INTRODUCTION AND AIMS:
The relationship between cannabis use and diabetes is puzzling. Although cannabis users versus non-users should theoretically have a higher likelihood of diabetes, epidemiological studies suggest otherwise. However, previous epidemiological studies have not considered the potential confounding effects of mental health disorders. As such, the relationship between cannabis use and diabetes was examined while accounting for a range of potential confounders, including mental health disorders.
DESIGN AND METHODS:
Data were obtained from the National Epidemiologic Survey on Alcohol and Related Conditions III. Chi-square tests were used to compare socio-demographics, lifestyle behaviours, physical health disorders and mental health disorders between diabetics and non-diabetics. Measures that exhibited statistical significance in these tests were subsequently included in multiple logistic regression analyses to quantify the relationships between lifetime and 12-month cannabis use and diabetes.
Although there was a considerable attenuation in the magnitude of the odds ratios after adjustment for confounders, there was still a decreased likelihood of diabetes for cannabis users versus non-users. The corresponding odds ratios of diabetes were 0.81 (95% confidence interval 0.70, 0.94) and 0.51 (95% confidence interval 0.41, 0.63) for lifetime and 12-month cannabis use, respectively.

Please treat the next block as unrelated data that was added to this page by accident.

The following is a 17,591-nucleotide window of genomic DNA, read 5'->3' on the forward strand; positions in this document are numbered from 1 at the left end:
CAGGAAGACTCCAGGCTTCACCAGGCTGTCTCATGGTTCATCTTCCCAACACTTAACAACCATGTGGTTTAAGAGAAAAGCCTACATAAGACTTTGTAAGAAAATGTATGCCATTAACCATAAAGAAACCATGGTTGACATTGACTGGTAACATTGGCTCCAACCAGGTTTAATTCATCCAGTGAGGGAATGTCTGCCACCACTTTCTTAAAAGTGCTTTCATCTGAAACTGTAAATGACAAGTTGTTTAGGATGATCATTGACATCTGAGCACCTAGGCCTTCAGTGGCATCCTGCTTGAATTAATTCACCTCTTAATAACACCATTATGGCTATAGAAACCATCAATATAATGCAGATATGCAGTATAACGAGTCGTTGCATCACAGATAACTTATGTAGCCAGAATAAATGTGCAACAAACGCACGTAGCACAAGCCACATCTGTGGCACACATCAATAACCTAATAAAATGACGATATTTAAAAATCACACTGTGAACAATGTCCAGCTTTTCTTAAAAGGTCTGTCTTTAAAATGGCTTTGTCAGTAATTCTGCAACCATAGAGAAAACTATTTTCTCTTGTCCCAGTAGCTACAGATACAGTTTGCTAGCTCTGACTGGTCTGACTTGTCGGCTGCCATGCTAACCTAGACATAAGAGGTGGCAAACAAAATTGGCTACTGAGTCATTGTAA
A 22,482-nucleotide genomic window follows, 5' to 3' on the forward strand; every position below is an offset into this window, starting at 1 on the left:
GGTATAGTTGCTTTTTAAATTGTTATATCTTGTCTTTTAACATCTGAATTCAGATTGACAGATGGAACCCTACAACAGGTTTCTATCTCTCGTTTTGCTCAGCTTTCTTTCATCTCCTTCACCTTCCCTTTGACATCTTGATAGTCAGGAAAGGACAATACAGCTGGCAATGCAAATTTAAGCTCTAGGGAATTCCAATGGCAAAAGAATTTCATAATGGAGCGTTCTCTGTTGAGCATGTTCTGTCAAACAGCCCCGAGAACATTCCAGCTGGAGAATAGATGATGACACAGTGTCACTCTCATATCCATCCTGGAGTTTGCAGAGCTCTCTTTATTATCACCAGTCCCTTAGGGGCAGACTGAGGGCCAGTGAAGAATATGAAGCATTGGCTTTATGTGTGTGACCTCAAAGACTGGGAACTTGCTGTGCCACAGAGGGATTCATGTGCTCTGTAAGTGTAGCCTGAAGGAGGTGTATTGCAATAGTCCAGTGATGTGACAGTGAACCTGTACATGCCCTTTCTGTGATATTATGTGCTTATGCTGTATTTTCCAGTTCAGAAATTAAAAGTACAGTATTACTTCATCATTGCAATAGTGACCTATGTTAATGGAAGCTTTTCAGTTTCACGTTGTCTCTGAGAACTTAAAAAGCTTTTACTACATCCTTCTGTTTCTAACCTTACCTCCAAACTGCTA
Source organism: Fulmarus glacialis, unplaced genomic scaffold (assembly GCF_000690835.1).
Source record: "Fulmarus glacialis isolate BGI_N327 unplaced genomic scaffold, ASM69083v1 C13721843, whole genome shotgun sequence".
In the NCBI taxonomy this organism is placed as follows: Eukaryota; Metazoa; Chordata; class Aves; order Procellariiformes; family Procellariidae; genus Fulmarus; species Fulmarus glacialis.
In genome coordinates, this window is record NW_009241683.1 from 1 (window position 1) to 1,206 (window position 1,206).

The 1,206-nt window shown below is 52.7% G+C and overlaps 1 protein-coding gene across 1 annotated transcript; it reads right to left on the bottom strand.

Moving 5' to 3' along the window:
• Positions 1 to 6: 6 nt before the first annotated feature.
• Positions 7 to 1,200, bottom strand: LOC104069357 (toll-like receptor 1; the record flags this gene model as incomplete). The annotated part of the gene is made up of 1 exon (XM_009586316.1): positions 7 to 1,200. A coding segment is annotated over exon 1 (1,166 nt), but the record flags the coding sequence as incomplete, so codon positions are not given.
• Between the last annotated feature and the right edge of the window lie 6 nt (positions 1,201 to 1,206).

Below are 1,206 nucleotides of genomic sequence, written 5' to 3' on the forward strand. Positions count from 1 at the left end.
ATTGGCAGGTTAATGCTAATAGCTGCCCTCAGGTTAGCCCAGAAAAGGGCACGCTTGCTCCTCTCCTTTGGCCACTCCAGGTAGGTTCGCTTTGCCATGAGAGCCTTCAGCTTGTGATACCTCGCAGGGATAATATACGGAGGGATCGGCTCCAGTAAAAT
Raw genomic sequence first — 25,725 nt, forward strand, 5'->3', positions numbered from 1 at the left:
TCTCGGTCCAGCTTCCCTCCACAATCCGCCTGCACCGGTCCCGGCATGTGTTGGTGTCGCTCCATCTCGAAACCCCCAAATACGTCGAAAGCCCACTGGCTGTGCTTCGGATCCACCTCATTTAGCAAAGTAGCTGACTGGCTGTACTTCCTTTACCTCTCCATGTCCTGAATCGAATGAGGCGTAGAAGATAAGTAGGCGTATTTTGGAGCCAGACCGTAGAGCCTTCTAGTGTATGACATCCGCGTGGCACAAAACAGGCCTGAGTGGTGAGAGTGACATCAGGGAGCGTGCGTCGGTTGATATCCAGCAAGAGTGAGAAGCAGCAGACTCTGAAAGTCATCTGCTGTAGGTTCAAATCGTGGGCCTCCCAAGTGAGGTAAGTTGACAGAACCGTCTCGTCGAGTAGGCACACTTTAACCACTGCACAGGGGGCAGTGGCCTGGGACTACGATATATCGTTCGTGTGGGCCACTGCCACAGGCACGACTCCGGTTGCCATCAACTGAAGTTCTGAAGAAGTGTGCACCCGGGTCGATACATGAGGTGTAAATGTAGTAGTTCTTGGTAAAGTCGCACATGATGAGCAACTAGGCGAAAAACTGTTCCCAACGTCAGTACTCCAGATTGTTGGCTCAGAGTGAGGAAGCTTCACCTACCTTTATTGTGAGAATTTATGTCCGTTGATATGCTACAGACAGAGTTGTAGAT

DISCUSSION AND CONCLUSIONS:
A decreased likelihood of diabetes for cannabis users versus non-users was indicated after accounting for a range of potential confounders, including mental health disorders. Before the protective effects of cannabis use for diabetes can be suggested, further epidemiological studies are needed that incorporate prospective designs, as well as feature innovative exposure measurements and statistical analyses.